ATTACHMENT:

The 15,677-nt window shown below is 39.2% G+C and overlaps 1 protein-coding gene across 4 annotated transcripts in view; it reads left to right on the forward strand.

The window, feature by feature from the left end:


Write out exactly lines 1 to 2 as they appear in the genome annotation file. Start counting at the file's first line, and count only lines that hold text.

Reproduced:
The 15,677-nt window shown below is 39.2% G+C and overlaps 1 protein-coding gene across 4 annotated transcripts in view; it reads left to right on the forward strand.

The window, feature by feature from the left end: